DeKalb promised more transparency; still a work in progress

DeKalb CEO Mike Thurmond. AJC file photo. Curtis Compton/ccompton@ajc.com
DeKalb CEO Mike Thurmond. AJC file photo. Curtis Compton/ccompton@ajc.com

Three years after DeKalb County announced a plan to give residents unprecedented access to how their tax dollars are spent, county officials have not made good on that promise.

The transparency initiative fell through the cracks as leadership changed and county officials’ focus shifted to other priorities like the water and sewer system improvements and implementing a SPLOST tax.

VIDEO: Previous coverage of DeKalb government

Channel 2's Richard Belcher reports.

In 2015, interim DeKalb CEO Lee May approved a contract with a company that took financial information and turned it into a colorful, user-friendly website.

“During that time, there were a lot of challenges regarding the finances of the county and people’s confidence in the work that the county was doing,” May said recently. “One of our efforts was to begin opening up our finances where people could actually see what was budgeted and ultimately get to the point where people could also see the expenditures almost in real time.”

May had taken over as CEO in 2013 after Burrell Ellis was indicted on corruption charges and suspended from office. During his tenure, a special investigator described DeKalb's government as "rotten to the core" with bribery, questionable spending and misconduct.

May hoped that hiring OpenGov to facilitate the transparency initiative would improve public perception. The contract was worth $29,500 annually for three years.

OpenGov has other customers in Georgia, including the cities of Alpharetta and Roswell. It's DeKalb site once included charts that showed various categories and subcategories of spending and revenue. May planned to spend money adding a feature that would have allowed residents to review county payments to vendors.

It never happened while he was in office, and in November 2016, Michael Thurmond was elected CEO. The OpenGov agreement quietly expired this year.

Thurmond has taken a different approach.

He hired consulting firm Deloitte to update the county's antiquated business systems for budgeting and planning. It is implementing a system that will be used to forecast expenses, create the county budget and track spending. The contract is worth up to $747,000 for software and manpower.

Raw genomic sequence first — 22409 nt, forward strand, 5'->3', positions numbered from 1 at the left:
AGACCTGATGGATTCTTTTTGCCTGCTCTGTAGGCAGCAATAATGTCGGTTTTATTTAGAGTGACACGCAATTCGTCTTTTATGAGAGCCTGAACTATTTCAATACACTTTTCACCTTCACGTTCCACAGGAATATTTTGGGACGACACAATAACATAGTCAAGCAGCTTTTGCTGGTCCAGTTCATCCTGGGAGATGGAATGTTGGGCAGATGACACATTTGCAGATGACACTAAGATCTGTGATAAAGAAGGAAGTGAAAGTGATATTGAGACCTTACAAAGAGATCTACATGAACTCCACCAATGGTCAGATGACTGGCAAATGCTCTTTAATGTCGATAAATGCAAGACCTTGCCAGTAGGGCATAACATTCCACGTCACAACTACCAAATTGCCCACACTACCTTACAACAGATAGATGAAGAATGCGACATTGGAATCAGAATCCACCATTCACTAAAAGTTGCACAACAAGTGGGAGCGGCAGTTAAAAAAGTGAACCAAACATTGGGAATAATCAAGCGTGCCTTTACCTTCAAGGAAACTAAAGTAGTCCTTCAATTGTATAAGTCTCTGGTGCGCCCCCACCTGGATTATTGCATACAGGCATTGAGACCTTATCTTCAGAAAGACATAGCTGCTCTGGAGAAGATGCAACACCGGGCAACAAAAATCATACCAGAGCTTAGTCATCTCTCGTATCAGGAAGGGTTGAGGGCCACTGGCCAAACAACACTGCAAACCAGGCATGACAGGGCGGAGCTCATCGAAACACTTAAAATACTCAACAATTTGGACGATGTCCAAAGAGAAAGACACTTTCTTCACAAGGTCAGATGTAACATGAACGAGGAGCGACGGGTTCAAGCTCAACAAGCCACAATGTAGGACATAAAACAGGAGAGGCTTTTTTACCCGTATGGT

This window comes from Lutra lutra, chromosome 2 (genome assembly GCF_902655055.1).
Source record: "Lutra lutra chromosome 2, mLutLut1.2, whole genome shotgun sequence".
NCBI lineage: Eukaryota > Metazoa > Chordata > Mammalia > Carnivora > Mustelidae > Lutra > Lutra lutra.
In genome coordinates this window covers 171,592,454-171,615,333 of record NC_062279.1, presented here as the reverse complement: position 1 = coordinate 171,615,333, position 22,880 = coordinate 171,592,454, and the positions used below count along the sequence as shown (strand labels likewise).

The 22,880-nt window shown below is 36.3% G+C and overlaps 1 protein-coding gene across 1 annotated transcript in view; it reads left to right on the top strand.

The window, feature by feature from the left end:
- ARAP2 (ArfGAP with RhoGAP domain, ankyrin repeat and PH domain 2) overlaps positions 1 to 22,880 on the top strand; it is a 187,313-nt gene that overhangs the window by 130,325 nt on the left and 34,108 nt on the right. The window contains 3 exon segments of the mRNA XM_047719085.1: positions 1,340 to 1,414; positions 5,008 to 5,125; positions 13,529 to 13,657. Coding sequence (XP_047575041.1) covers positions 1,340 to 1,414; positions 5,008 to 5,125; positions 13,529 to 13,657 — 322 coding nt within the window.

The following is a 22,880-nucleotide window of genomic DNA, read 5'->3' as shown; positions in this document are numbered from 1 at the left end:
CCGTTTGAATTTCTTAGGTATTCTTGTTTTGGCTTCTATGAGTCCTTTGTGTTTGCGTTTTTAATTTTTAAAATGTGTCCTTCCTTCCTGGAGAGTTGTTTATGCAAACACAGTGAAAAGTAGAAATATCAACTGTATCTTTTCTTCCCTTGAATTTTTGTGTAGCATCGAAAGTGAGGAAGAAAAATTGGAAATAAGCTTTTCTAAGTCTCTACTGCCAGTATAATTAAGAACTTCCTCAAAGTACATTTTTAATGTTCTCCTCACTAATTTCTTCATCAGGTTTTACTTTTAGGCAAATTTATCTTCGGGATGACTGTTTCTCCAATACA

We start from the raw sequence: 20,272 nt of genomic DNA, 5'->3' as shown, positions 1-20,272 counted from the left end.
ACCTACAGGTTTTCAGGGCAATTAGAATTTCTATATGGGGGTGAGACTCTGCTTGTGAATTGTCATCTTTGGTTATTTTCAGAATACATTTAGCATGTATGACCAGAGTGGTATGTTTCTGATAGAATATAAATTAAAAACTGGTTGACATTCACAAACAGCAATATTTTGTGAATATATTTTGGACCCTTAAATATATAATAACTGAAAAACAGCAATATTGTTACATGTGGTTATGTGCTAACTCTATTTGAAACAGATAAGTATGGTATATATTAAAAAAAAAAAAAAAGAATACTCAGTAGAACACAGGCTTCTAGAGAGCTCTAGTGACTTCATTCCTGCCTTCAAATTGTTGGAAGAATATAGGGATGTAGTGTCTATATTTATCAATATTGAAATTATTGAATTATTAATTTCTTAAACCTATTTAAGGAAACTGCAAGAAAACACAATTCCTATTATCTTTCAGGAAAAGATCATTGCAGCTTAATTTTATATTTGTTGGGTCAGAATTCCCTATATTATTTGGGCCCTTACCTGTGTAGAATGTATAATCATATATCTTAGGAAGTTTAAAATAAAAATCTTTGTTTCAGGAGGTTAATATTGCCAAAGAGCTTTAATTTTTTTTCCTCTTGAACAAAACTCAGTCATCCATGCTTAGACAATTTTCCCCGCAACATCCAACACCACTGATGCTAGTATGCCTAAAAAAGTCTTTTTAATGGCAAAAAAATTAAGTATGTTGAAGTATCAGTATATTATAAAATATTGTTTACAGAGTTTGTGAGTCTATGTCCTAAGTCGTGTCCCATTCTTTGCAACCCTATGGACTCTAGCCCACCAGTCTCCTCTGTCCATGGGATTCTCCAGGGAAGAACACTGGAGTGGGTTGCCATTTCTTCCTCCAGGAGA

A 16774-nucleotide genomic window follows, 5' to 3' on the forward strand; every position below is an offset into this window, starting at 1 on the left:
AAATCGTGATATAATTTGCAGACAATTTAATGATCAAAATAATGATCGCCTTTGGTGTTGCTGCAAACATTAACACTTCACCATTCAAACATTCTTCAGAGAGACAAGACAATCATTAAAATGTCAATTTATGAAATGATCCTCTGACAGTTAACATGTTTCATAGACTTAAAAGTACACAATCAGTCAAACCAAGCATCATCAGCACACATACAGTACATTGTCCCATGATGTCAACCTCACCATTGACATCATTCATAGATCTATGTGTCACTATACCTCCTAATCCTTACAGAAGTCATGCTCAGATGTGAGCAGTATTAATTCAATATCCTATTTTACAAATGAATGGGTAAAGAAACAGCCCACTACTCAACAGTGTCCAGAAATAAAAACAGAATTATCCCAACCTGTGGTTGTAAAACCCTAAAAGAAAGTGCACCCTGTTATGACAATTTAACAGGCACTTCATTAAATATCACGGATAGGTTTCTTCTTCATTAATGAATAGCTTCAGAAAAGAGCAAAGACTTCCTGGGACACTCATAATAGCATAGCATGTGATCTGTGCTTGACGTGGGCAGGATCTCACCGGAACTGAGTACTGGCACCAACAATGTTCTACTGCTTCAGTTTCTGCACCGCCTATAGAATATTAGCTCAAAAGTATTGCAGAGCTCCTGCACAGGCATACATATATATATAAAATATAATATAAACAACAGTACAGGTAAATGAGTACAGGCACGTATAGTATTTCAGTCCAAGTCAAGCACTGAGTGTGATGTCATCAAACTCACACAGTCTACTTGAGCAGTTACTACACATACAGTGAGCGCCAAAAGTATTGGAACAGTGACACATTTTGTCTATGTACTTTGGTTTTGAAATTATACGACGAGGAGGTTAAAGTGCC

The CEO’s office said the program, called Hyperion Planning and Budgeting Cloud Services, will also allow for some financial information to remain online. But he has not decided how much detail about county finances will be available to the public.

“I’m not going to commit to a single program, but I will commit to pursing any and all opportunities to increasing transparency and accountability,” Thurmond.


Once The Atlanta Journal-Constitution began asking questions about DeKalb's transparency website, it was changed. Old links and references to OpenGov were deleted. It now consists of references to budget documents, Board of Commissioners meeting documents and purchasing information.

The CEO’s office said that DeKalb must first modernize its business systems before more can be done. Putting financial databases online can be costly, and the county would have to weigh any decisions about transparency against other priorities.

Atlanta Mayor Keisha Lance Bottoms recently did just that. She announced earlier this month the launch of Atlanta's Open Checkbook website  for the public to dig into spending decisions. Bottoms' pledged to improve transparency as the city is the subject of a federal corruption investigation.

“This is something that is unprecedented in the city of Atlanta, and the likes of it have never been done by our government,” she said during a news conference announcing the site launch.

More information, such as purchasing card spending, may be added to the site. Other Metro Atlanta governments say that they would like to do something similar, if they can make it work.

Gwinnett spokesman Joe Sorenson said the county considered adopting a type of “open checkbook” program several years ago but the cost was prohibitive. He said all purchases and contracts that rise to the level of Board of Commissioners approval are posted online, though, through meeting agendas, agenda packets, budget information and other documents. Generally speaking, purchases of $100,000 or more require commission approval.

Records of all other government purchases, including those that require only departmental approval or the signature of the county administrator, aren’t automatically put online but are available to anyone who requests them, Sorenson said.

Fulton County has an open data committee that is studying how to put more financial information online. The county is in the process of testing plans to upload to its platform payroll, expenditure and budget information and in the future would also like to add capital spending, a spokeswoman said.

DeKalb County commissioners said they were unaware the OpenGov contract expired and wanted more information about Thurmond’s vision for transparency. Commissioner Kathie Gannon said May never followed up after a splashy introduction to OpenGov.

Now, she wants commissioners to be included in the discussion with Thurmond

“I have been to meetings and it’s come up over and over again,” Gannon said. “With the technology that is available today, why all this stuff just isn’t online.”

Staff writers Arielle Kass, Mark Niesse and Tyler Estep contributed to this report.